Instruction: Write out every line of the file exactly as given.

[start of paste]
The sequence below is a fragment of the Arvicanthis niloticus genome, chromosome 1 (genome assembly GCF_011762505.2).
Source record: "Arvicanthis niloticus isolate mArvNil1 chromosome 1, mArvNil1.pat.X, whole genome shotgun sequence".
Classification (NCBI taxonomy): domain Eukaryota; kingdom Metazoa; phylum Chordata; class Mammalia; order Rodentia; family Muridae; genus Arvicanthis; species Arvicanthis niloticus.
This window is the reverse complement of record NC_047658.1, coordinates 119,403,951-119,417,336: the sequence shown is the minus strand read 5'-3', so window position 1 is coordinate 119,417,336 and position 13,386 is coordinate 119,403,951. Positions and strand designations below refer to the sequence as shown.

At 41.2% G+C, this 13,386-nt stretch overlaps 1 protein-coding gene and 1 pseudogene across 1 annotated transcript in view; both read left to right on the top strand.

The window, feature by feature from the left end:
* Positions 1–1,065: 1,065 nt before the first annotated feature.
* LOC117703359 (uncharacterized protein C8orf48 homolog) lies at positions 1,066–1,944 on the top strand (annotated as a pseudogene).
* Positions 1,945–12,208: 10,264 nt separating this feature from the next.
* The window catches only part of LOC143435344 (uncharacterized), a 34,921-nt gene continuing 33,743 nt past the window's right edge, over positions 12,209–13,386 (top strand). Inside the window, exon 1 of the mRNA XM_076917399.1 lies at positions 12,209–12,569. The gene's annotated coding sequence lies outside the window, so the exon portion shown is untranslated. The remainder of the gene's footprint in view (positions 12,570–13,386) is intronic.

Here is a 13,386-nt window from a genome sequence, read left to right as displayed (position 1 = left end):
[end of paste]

The sequence below is a fragment of the Arvicanthis niloticus genome, chromosome 1 (genome assembly GCF_011762505.2).
Source record: "Arvicanthis niloticus isolate mArvNil1 chromosome 1, mArvNil1.pat.X, whole genome shotgun sequence".
Classification (NCBI taxonomy): domain Eukaryota; kingdom Metazoa; phylum Chordata; class Mammalia; order Rodentia; family Muridae; genus Arvicanthis; species Arvicanthis niloticus.
This window is the reverse complement of record NC_047658.1, coordinates 119,403,951-119,417,336: the sequence shown is the minus strand read 5'-3', so window position 1 is coordinate 119,417,336 and position 13,386 is coordinate 119,403,951. Positions and strand designations below refer to the sequence as shown.

At 41.2% G+C, this 13,386-nt stretch overlaps 1 protein-coding gene and 1 pseudogene across 1 annotated transcript in view; both read left to right on the top strand.

The window, feature by feature from the left end:
* Positions 1–1,065: 1,065 nt before the first annotated feature.
* LOC117703359 (uncharacterized protein C8orf48 homolog) lies at positions 1,066–1,944 on the top strand (annotated as a pseudogene).
* Positions 1,945–12,208: 10,264 nt separating this feature from the next.
* The window catches only part of LOC143435344 (uncharacterized), a 34,921-nt gene continuing 33,743 nt past the window's right edge, over positions 12,209–13,386 (top strand). Inside the window, exon 1 of the mRNA XM_076917399.1 lies at positions 12,209–12,569. The gene's annotated coding sequence lies outside the window, so the exon portion shown is untranslated. The remainder of the gene's footprint in view (positions 12,570–13,386) is intronic.

Here is a 13,386-nt window from a genome sequence, read left to right as displayed (position 1 = left end):